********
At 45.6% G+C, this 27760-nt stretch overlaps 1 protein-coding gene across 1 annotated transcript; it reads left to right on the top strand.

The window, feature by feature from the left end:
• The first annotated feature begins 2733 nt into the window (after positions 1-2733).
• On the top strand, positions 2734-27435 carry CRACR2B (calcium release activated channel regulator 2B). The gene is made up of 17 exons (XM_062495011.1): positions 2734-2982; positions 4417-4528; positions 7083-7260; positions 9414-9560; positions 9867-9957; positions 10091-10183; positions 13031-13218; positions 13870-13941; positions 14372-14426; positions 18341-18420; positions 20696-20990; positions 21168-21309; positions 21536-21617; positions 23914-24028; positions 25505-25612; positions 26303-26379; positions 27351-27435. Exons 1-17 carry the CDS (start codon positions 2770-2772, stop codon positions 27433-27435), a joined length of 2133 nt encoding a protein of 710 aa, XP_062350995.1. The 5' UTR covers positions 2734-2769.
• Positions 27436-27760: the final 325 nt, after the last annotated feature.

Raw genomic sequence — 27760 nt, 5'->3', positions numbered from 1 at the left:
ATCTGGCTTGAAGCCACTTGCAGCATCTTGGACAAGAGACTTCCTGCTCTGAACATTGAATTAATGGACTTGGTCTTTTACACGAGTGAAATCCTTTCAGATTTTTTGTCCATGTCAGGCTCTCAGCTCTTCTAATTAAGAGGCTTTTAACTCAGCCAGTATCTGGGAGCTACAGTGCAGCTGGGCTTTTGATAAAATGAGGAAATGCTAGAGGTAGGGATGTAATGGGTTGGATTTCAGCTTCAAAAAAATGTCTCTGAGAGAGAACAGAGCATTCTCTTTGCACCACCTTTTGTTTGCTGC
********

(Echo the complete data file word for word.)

At 45.6% G+C, this 27760-nt stretch overlaps 1 protein-coding gene across 1 annotated transcript; it reads left to right on the top strand.

The window, feature by feature from the left end:
• The first annotated feature begins 2733 nt into the window (after positions 1-2733).
• On the top strand, positions 2734-27435 carry CRACR2B (calcium release activated channel regulator 2B). The gene is made up of 17 exons (XM_062495011.1): positions 2734-2982; positions 4417-4528; positions 7083-7260; positions 9414-9560; positions 9867-9957; positions 10091-10183; positions 13031-13218; positions 13870-13941; positions 14372-14426; positions 18341-18420; positions 20696-20990; positions 21168-21309; positions 21536-21617; positions 23914-24028; positions 25505-25612; positions 26303-26379; positions 27351-27435. Exons 1-17 carry the CDS (start codon positions 2770-2772, stop codon positions 27433-27435), a joined length of 2133 nt encoding a protein of 710 aa, XP_062350995.1. The 5' UTR covers positions 2734-2769.
• Positions 27436-27760: the final 325 nt, after the last annotated feature.

Raw genomic sequence — 27760 nt, 5'->3', positions numbered from 1 at the left:
ATCTGGCTTGAAGCCACTTGCAGCATCTTGGACAAGAGACTTCCTGCTCTGAACATTGAATTAATGGACTTGGTCTTTTACACGAGTGAAATCCTTTCAGATTTTTTGTCCATGTCAGGCTCTCAGCTCTTCTAATTAAGAGGCTTTTAACTCAGCCAGTATCTGGGAGCTACAGTGCAGCTGGGCTTTTGATAAAATGAGGAAATGCTAGAGGTAGGGATGTAATGGGTTGGATTTCAGCTTCAAAAAAATGTCTCTGAGAGAGAACAGAGCATTCTCTTTGCACCACCTTTTGTTTGCTGC